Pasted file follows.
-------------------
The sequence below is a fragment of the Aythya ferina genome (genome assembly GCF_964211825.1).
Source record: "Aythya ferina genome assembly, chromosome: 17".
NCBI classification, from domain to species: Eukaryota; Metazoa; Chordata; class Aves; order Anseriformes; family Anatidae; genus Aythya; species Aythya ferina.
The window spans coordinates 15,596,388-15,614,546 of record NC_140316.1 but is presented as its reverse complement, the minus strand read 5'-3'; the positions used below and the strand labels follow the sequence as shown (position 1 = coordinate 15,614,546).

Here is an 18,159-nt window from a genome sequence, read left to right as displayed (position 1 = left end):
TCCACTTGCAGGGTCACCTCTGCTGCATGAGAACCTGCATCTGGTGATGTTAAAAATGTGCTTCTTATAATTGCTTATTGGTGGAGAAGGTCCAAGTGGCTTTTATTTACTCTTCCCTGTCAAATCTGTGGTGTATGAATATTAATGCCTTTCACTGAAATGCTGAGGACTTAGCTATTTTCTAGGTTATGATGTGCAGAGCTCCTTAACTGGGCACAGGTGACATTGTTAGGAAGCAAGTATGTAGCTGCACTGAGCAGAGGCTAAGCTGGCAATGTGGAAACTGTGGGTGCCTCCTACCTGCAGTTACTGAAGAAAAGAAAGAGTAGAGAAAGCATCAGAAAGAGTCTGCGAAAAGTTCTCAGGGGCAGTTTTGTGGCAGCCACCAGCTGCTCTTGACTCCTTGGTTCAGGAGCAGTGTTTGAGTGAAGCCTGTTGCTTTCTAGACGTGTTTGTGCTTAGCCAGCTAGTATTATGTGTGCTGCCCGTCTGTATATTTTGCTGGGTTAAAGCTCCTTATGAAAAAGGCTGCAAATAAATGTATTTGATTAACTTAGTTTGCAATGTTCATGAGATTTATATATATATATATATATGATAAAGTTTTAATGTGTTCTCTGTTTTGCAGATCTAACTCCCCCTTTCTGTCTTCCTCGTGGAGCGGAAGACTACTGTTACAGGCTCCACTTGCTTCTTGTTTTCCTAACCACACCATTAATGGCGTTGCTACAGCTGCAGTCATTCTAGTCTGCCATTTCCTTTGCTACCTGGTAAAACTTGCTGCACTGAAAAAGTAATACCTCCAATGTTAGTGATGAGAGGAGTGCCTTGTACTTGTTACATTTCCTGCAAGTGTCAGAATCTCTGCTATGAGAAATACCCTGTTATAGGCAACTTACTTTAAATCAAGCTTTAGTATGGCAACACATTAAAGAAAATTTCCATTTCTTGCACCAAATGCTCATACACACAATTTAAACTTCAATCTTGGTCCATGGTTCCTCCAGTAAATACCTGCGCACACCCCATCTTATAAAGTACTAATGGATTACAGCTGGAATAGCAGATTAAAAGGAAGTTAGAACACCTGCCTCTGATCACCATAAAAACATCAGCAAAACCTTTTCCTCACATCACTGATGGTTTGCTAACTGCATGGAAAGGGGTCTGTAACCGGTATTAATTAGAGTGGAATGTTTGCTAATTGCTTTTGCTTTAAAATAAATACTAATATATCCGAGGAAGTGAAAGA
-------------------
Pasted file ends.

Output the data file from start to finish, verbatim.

The sequence below is a fragment of the Aythya ferina genome (genome assembly GCF_964211825.1).
Source record: "Aythya ferina genome assembly, chromosome: 17".
NCBI classification, from domain to species: Eukaryota; Metazoa; Chordata; class Aves; order Anseriformes; family Anatidae; genus Aythya; species Aythya ferina.
The window spans coordinates 15,596,388-15,614,546 of record NC_140316.1 but is presented as its reverse complement, the minus strand read 5'-3'; the positions used below and the strand labels follow the sequence as shown (position 1 = coordinate 15,614,546).

Here is an 18,159-nt window from a genome sequence, read left to right as displayed (position 1 = left end):
TCCACTTGCAGGGTCACCTCTGCTGCATGAGAACCTGCATCTGGTGATGTTAAAAATGTGCTTCTTATAATTGCTTATTGGTGGAGAAGGTCCAAGTGGCTTTTATTTACTCTTCCCTGTCAAATCTGTGGTGTATGAATATTAATGCCTTTCACTGAAATGCTGAGGACTTAGCTATTTTCTAGGTTATGATGTGCAGAGCTCCTTAACTGGGCACAGGTGACATTGTTAGGAAGCAAGTATGTAGCTGCACTGAGCAGAGGCTAAGCTGGCAATGTGGAAACTGTGGGTGCCTCCTACCTGCAGTTACTGAAGAAAAGAAAGAGTAGAGAAAGCATCAGAAAGAGTCTGCGAAAAGTTCTCAGGGGCAGTTTTGTGGCAGCCACCAGCTGCTCTTGACTCCTTGGTTCAGGAGCAGTGTTTGAGTGAAGCCTGTTGCTTTCTAGACGTGTTTGTGCTTAGCCAGCTAGTATTATGTGTGCTGCCCGTCTGTATATTTTGCTGGGTTAAAGCTCCTTATGAAAAAGGCTGCAAATAAATGTATTTGATTAACTTAGTTTGCAATGTTCATGAGATTTATATATATATATATATATGATAAAGTTTTAATGTGTTCTCTGTTTTGCAGATCTAACTCCCCCTTTCTGTCTTCCTCGTGGAGCGGAAGACTACTGTTACAGGCTCCACTTGCTTCTTGTTTTCCTAACCACACCATTAATGGCGTTGCTACAGCTGCAGTCATTCTAGTCTGCCATTTCCTTTGCTACCTGGTAAAACTTGCTGCACTGAAAAAGTAATACCTCCAATGTTAGTGATGAGAGGAGTGCCTTGTACTTGTTACATTTCCTGCAAGTGTCAGAATCTCTGCTATGAGAAATACCCTGTTATAGGCAACTTACTTTAAATCAAGCTTTAGTATGGCAACACATTAAAGAAAATTTCCATTTCTTGCACCAAATGCTCATACACACAATTTAAACTTCAATCTTGGTCCATGGTTCCTCCAGTAAATACCTGCGCACACCCCATCTTATAAAGTACTAATGGATTACAGCTGGAATAGCAGATTAAAAGGAAGTTAGAACACCTGCCTCTGATCACCATAAAAACATCAGCAAAACCTTTTCCTCACATCACTGATGGTTTGCTAACTGCATGGAAAGGGGTCTGTAACCGGTATTAATTAGAGTGGAATGTTTGCTAATTGCTTTTGCTTTAAAATAAATACTAATATATCCGAGGAAGTGAAAGA